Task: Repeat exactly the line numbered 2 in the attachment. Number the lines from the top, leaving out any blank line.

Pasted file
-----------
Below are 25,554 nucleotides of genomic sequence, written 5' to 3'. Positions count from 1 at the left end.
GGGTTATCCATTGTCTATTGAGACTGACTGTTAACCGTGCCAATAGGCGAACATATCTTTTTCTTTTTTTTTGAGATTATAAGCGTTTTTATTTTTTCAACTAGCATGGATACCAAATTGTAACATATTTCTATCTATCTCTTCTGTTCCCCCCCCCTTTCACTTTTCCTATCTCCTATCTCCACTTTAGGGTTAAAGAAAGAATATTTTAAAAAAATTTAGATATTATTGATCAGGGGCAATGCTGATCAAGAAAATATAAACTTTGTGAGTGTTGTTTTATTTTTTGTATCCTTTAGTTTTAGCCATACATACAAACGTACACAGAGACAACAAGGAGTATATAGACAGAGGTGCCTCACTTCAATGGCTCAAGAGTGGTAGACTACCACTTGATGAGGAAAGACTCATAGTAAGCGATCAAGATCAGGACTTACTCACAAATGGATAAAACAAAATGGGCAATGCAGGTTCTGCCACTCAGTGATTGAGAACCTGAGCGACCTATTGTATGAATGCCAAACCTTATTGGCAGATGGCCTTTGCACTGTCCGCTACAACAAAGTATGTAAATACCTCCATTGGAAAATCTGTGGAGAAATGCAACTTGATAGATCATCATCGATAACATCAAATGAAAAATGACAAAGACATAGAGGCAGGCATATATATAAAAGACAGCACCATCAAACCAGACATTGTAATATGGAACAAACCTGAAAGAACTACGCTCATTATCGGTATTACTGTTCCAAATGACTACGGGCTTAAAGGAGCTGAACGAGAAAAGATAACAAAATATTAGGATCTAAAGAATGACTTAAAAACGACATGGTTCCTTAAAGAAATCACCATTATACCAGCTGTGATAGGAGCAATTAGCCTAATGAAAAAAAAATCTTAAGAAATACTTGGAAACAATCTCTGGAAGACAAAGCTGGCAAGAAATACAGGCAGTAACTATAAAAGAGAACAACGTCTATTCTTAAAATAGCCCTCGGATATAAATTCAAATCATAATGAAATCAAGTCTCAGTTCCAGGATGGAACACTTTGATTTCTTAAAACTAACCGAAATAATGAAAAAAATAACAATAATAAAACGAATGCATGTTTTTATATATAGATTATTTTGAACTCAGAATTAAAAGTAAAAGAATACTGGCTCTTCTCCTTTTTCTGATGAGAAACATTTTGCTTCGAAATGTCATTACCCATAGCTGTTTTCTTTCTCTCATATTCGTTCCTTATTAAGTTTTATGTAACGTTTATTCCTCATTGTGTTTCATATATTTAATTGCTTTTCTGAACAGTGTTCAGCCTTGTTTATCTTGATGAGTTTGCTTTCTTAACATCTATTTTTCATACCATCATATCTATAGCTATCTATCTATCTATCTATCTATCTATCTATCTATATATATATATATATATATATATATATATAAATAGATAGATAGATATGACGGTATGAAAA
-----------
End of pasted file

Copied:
GGGTTATCCATTGTCTATTGAGACTGACTGTTAACCGTGCCAATAGGCGAACATATCTTTTTCTTTTTTTTTGAGATTATAAGCGTTTTTATTTTTTCAACTAGCATGGATACCAAATTGTAACATATTTCTATCTATCTCTTCTGTTCCCCCCCCCTTTCACTTTTCCTATCTCCTATCTCCACTTTAGGGTTAAAGAAAGAATATTTTAAAAAAATTTAGATATTATTGATCAGGGGCAATGCTGATCAAGAAAATATAAACTTTGTGAGTGTTGTTTTATTTTTTGTATCCTTTAGTTTTAGCCATACATACAAACGTACACAGAGACAACAAGGAGTATATAGACAGAGGTGCCTCACTTCAATGGCTCAAGAGTGGTAGACTACCACTTGATGAGGAAAGACTCATAGTAAGCGATCAAGATCAGGACTTACTCACAAATGGATAAAACAAAATGGGCAATGCAGGTTCTGCCACTCAGTGATTGAGAACCTGAGCGACCTATTGTATGAATGCCAAACCTTATTGGCAGATGGCCTTTGCACTGTCCGCTACAACAAAGTATGTAAATACCTCCATTGGAAAATCTGTGGAGAAATGCAACTTGATAGATCATCATCGATAACATCAAATGAAAAATGACAAAGACATAGAGGCAGGCATATATATAAAAGACAGCACCATCAAACCAGACATTGTAATATGGAACAAACCTGAAAGAACTACGCTCATTATCGGTATTACTGTTCCAAATGACTACGGGCTTAAAGGAGCTGAACGAGAAAAGATAACAAAATATTAGGATCTAAAGAATGACTTAAAAACGACATGGTTCCTTAAAGAAATCACCATTATACCAGCTGTGATAGGAGCAATTAGCCTAATGAAAAAAAAATCTTAAGAAATACTTGGAAACAATCTCTGGAAGACAAAGCTGGCAAGAAATACAGGCAGTAACTATAAAAGAGAACAACGTCTATTCTTAAAATAGCCCTCGGATATAAATTCAAATCATAATGAAATCAAGTCTCAGTTCCAGGATGGAACACTTTGATTTCTTAAAACTAACCGAAATAATGAAAAAAATAACAATAATAAAACGAATGCATGTTTTTATATATAGATTATTTTGAACTCAGAATTAAAAGTAAAAGAATACTGGCTCTTCTCCTTTTTCTGATGAGAAACATTTTGCTTCGAAATGTCATTACCCATAGCTGTTTTCTTTCTCTCATATTCGTTCCTTATTAAGTTTTATGTAACGTTTATTCCTCATTGTGTTTCATATATTTAATTGCTTTTCTGAACAGTGTTCAGCCTTGTTTATCTTGATGAGTTTGCTTTCTTAACATCTATTTTTCATACCATCATATCTATAGCTATCTATCTATCTATCTATCTATCTATCTATCTATATATATATATATATATATATATATATATAAATAGATAGATAGATATGACGGTATGAAAA